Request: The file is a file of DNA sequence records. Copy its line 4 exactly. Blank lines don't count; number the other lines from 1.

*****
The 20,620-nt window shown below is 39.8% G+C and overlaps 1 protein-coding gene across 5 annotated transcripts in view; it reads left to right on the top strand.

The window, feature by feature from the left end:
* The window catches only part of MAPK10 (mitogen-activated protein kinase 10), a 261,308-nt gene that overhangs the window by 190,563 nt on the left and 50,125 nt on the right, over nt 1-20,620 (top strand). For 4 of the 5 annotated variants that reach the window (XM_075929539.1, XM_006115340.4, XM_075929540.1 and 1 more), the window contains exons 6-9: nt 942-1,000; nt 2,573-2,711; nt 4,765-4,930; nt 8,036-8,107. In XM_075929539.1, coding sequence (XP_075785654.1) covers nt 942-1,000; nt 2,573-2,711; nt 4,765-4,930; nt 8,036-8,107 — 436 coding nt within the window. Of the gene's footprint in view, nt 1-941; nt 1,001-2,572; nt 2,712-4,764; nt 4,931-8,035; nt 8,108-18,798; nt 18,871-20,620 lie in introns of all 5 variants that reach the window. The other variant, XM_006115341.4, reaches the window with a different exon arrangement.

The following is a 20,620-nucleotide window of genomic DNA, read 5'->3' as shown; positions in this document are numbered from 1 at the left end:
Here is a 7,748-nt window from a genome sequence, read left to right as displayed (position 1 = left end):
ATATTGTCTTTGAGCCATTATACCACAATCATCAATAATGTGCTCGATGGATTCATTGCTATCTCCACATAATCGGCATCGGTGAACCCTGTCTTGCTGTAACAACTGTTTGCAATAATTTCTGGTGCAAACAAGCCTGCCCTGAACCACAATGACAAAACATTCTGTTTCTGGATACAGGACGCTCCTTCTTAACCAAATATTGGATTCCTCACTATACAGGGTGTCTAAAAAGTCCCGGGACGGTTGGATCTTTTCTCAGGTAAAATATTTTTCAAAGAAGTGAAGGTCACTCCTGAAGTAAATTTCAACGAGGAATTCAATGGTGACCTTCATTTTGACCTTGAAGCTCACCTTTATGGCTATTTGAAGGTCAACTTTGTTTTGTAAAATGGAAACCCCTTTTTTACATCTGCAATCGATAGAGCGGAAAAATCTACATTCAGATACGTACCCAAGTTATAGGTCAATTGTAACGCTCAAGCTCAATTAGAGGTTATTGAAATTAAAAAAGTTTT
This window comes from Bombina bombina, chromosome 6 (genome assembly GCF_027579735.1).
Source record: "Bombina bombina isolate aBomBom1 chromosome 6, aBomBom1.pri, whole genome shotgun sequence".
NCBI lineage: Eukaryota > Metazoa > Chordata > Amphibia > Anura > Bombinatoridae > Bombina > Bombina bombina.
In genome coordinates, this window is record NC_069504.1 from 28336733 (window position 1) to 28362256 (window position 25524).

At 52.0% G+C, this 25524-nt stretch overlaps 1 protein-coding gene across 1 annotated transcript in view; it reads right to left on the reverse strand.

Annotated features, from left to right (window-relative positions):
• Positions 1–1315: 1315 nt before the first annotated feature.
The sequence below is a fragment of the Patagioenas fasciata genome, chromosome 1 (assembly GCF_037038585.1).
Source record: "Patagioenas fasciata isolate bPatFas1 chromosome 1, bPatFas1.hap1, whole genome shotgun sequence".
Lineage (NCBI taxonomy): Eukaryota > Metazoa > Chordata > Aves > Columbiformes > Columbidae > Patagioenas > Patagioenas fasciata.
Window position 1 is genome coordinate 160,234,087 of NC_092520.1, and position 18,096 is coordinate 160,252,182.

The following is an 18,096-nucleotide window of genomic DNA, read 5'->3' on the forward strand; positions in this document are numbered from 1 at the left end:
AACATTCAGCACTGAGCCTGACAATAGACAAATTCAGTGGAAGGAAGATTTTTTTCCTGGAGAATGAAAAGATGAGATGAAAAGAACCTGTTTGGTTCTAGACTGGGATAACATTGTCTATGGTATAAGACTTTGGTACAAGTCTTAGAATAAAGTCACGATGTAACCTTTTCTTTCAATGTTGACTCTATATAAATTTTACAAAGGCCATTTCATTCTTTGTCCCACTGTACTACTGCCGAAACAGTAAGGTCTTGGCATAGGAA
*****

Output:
The following is a 20,620-nucleotide window of genomic DNA, read 5'->3' as shown; positions in this document are numbered from 1 at the left end: